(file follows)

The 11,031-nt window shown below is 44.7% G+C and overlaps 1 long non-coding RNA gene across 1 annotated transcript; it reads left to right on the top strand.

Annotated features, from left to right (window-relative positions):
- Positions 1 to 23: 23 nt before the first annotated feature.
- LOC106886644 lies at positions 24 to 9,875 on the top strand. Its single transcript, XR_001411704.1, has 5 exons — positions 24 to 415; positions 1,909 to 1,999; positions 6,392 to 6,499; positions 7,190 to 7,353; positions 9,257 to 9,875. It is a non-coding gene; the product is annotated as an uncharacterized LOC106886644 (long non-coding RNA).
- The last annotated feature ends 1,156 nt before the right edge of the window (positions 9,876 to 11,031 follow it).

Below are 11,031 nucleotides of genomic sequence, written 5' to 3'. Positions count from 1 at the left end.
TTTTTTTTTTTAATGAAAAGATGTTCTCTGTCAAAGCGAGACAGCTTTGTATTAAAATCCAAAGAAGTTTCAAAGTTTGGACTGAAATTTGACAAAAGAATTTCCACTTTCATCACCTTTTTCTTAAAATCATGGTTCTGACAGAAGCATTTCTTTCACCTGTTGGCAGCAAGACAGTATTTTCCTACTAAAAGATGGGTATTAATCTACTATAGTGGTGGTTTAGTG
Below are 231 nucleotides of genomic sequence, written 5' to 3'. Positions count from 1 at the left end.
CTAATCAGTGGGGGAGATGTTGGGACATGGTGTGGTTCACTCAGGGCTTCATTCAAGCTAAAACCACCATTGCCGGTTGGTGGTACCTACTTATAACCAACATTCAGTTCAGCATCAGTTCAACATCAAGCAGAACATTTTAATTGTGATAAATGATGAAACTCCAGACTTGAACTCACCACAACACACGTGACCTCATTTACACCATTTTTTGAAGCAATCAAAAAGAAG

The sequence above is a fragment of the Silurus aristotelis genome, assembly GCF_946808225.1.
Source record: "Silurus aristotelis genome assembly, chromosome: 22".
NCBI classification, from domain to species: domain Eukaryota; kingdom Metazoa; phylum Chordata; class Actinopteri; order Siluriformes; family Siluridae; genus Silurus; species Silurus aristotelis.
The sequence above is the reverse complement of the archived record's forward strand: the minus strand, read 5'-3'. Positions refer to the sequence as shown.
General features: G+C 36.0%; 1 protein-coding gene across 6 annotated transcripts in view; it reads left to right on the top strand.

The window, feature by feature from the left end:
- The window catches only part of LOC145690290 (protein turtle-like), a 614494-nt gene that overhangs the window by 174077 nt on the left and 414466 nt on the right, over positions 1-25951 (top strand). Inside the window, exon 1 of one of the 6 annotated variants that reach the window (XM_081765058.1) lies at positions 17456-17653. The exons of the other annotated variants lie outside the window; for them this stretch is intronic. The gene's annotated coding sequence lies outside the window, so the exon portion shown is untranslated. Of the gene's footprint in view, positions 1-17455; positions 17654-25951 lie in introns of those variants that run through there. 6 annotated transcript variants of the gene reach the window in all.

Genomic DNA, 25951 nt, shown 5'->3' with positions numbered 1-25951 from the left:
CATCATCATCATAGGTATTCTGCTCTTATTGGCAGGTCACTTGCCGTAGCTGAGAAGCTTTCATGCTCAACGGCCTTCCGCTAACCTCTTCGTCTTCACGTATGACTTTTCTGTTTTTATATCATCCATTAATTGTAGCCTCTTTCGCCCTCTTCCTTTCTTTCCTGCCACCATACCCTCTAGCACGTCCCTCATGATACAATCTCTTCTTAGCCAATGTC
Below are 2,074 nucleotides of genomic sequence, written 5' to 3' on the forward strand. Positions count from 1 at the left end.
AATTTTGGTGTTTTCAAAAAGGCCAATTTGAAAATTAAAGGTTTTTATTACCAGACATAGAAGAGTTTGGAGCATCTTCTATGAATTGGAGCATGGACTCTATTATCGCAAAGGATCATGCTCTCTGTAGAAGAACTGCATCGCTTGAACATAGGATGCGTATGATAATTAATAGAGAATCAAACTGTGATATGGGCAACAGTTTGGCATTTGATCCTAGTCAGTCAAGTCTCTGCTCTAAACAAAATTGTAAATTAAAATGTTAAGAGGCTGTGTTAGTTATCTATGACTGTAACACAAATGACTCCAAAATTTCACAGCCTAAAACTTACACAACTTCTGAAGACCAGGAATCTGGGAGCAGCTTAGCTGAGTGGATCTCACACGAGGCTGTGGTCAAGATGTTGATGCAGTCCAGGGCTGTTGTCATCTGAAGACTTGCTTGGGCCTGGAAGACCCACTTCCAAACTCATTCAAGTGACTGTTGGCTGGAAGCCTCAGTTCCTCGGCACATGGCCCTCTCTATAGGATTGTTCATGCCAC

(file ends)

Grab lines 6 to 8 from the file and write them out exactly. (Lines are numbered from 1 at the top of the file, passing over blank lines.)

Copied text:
Below are 11,031 nucleotides of genomic sequence, written 5' to 3'. Positions count from 1 at the left end.
TTTTTTTTTTTAATGAAAAGATGTTCTCTGTCAAAGCGAGACAGCTTTGTATTAAAATCCAAAGAAGTTTCAAAGTTTGGACTGAAATTTGACAAAAGAATTTCCACTTTCATCACCTTTTTCTTAAAATCATGGTTCTGACAGAAGCATTTCTTTCACCTGTTGGCAGCAAGACAGTATTTTCCTACTAAAAGATGGGTATTAATCTACTATAGTGGTGGTTTAGTG
Below are 231 nucleotides of genomic sequence, written 5' to 3'. Positions count from 1 at the left end.